Collaboration results in seamless poetry

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May 9, 2013

Every now and then, a book turns up that is immediately intriguing. Such was the case with the beautifully produced Whisk, published by Pedlar Press. But what/who are the authors, identified jointly as Yoko’s Dogs. It was no big mystery, once Lynne Van Luven took a closer look. The collective consists of Jan Conn, Mary di Michele, Susan Gillis and Jane Munro. They live in different cities, and yet are truly collaborative. The group can explain itself, and its process–and does so below, speaking with one voice. 

I was intrigued to learn about your group of poets called Yoko’s Dogs. Can you tell me its history: how it got started, how long the pack has been together, and what you hope to achieve?

The idea for Yoko’s Dogs came about in 2006 around a small tin table in Montreal when the four of us, living in different places and time zones, decided to explore collaboration in an engagement with new forms to expand our individual practice.

In 2008, we met for a three-day writing party in “Marshland,” Ontario where we composed our first site-specific poem. At this meeting we found our name in one of our early images: “Yoko’s house is dark, her dogs/ tied in front, too cold to bark.”

Following tradition, which we happily and radically break to invent anew, the Doggies’ practice is rigorous, exacting, challenging, and exuberant.

I notice many, many animals make appearances in the poems in Whisk. So does the natural world.  Was that intentional, or do you all just happen to slant that way?

Our focus on animals and the natural world is deliberate and purposeful. Many of our verses are composed while walking outdoors. We want to think and write about the world outside ourselves, the animate world we humans are part of. Other animals sense and know the world differently from us; by observing and interacting with them, we learn about these other ways of knowing. Again and again, we’re reminded that the world carries on without us.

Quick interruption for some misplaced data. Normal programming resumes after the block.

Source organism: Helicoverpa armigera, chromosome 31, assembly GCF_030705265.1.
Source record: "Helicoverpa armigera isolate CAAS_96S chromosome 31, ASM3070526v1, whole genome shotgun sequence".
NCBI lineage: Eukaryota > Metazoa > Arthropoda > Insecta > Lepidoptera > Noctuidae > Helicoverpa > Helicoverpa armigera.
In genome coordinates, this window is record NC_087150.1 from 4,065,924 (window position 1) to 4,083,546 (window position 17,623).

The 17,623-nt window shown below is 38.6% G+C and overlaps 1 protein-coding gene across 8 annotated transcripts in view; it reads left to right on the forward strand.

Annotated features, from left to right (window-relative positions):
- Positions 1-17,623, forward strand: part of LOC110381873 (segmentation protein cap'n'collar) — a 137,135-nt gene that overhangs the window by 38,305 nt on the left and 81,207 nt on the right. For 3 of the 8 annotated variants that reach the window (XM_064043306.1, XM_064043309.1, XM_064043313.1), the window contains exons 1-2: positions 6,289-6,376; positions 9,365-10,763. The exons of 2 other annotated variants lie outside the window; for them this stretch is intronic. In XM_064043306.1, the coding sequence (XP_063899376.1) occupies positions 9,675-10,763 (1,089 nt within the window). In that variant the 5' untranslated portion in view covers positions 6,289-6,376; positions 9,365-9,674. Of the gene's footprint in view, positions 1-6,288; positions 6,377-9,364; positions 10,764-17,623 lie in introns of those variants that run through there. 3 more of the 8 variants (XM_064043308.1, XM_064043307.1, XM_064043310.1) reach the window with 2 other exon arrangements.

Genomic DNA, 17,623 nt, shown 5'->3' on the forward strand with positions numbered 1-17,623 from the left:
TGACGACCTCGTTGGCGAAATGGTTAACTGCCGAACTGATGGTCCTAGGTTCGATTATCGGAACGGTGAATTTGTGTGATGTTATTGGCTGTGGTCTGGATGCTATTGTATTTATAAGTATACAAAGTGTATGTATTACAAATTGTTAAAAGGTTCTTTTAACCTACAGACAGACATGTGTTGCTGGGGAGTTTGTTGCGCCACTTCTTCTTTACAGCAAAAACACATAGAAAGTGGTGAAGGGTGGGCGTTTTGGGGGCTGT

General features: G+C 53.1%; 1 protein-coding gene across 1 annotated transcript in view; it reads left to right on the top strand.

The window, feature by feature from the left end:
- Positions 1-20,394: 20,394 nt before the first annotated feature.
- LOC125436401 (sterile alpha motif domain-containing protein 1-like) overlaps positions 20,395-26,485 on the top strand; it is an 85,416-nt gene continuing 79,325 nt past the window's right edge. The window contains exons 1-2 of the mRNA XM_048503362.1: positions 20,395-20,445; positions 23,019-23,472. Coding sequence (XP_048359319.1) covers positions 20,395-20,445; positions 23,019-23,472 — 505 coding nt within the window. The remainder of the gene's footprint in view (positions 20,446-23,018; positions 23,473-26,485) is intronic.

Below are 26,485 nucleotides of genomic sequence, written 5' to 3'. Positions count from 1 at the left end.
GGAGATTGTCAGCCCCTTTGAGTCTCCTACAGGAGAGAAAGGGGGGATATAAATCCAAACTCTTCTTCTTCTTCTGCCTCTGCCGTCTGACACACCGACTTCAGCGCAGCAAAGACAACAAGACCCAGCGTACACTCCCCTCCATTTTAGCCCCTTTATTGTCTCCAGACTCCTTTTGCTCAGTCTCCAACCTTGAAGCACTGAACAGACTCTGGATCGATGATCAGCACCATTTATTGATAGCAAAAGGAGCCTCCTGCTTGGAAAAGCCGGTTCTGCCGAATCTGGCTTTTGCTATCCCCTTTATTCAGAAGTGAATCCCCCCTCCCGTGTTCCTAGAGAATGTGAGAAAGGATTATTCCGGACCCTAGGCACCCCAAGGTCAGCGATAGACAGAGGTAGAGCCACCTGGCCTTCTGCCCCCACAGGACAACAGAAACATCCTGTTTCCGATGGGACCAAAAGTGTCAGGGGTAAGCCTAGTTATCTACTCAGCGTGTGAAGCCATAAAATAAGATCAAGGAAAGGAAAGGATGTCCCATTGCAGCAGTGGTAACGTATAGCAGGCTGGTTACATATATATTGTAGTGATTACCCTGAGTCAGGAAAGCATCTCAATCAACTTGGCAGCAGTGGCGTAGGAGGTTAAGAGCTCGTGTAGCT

We tend to think of poets as writers terribly invested in personal voice, so I find it really interesting that readers may not know who wrote what poem in the collection.  What did you hope to achieve with this sort of “anonymity”?

We’ve moved towards anonymity in our public work in an effort to accurately represent our process. We sign verses as we compose, mostly so we know where we are in any given sequence. We follow a standard rotation when composing, taking turns with who starts a poem, linking and shifting in various ways as we go. The order doesn’t change, though the kinds of links and shifts we make do. Any one of us might send someone’s verse back to the drawing board if we feel it isn’t working. So even in the earliest stages, composition is collaborative. Removing signatures from our published work, as in Whisk, is a reflection of this process, and of the fact that we work on revisions together. By the time we’re done, no one “owns” any particular verse.